- Decrease Your Salt Intake. This tip is a bit tricky, as we all enjoy salty treats like potato chips, pretzels, deli meat, and mixed nuts to name a few. Salt is even present in our cereal and sodas so it can be difficult to avoid. Stone formers should make a diligent effort to decrease their salt loads, as high salt diets lead to high calcium levels in the urine. Avoiding fast food and planning more meals at home are some simple ways to better control the amount of salt in our diets. Most people will also benefit from a low salt diet from a heart health standpoint, as this helps lower blood pressure – think of a low salt diet as a “twofer” for your wellness goals.
- Moderate Your Animal Protein. For many Texans, including myself, this is the hardest lifestyle change. Too much protein from animal sources – including red meat, fish, chicken, eggs, and seafood – can not only decrease citrate in the urine (which prevents stones) but also increase our urinary uric acid levels. This makes us much more likely to make stones. Now, this does not mean abandon meat entirely, but it does indicate we must curb our “meatatarian” ways. If you have animal protein in multiple daily meals, try your best to limit this to just once a day, perhaps for dinner.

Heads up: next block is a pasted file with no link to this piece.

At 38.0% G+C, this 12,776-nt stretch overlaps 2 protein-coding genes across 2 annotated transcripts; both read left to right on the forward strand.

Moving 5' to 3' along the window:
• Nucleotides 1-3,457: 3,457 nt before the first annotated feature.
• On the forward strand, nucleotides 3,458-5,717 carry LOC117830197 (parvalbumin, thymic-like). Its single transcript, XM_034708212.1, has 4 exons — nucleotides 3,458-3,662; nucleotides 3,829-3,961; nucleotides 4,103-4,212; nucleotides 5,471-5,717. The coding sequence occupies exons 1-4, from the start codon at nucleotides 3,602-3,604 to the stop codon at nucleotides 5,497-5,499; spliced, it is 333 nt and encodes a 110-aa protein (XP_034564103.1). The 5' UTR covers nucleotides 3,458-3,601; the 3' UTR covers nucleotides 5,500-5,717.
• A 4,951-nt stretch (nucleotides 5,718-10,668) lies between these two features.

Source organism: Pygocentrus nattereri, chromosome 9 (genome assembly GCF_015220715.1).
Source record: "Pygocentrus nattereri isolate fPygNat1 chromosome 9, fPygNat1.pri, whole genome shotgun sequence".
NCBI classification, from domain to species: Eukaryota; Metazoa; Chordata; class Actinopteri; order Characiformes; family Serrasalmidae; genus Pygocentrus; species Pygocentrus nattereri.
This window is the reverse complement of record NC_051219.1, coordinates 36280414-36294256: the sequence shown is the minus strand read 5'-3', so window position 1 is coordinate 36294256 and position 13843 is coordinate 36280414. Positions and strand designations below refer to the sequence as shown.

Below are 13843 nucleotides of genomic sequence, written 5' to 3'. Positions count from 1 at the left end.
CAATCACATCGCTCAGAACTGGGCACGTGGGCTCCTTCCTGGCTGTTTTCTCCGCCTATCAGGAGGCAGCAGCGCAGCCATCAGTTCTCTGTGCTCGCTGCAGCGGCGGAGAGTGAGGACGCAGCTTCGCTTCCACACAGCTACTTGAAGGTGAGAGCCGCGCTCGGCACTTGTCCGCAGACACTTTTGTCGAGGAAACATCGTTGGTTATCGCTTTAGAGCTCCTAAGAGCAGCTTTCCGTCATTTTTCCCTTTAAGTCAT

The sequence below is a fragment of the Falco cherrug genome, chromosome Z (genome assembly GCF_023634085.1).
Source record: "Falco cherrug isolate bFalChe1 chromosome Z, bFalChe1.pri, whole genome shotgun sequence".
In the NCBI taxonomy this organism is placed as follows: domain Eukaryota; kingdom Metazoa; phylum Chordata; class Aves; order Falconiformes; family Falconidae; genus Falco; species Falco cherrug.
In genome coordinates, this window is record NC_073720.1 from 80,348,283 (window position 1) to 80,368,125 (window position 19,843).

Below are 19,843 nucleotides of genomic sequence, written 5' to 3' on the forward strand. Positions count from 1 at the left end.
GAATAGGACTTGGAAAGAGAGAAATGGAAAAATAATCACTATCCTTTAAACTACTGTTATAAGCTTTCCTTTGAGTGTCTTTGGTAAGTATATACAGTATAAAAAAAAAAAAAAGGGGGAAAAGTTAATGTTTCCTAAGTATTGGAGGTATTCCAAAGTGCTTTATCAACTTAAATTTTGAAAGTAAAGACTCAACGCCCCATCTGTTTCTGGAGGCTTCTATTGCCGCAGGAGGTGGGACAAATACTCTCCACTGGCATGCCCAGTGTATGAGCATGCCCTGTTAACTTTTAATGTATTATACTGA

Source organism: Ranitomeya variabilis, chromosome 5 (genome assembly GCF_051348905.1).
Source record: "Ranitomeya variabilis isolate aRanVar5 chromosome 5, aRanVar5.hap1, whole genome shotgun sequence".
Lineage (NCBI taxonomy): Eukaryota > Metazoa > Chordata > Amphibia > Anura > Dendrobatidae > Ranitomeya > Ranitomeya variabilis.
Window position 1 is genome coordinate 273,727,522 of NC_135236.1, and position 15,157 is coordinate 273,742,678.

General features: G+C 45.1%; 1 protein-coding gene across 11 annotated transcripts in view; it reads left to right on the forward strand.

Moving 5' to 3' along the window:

- When Life Hands You Lemon, Make Lemonade. Citrate supplementation is the name of the game in stone prevention. Many of my patients are prescribed large horse pills called potassium citrate, as their metabolic workups show they are deficient in this mineral. An alternative is to naturally supplement your diet with citrate. Lemons, limes, and other fruit juices are high in natural citrate. For a low-sugar method, squeeze fresh lemons into a jar and pour a small amount in your water regularly. Diet lemonade preparations like crystal light packets also work great. If the acidity hurts your stomach, try a gentler version by drinking coconut water.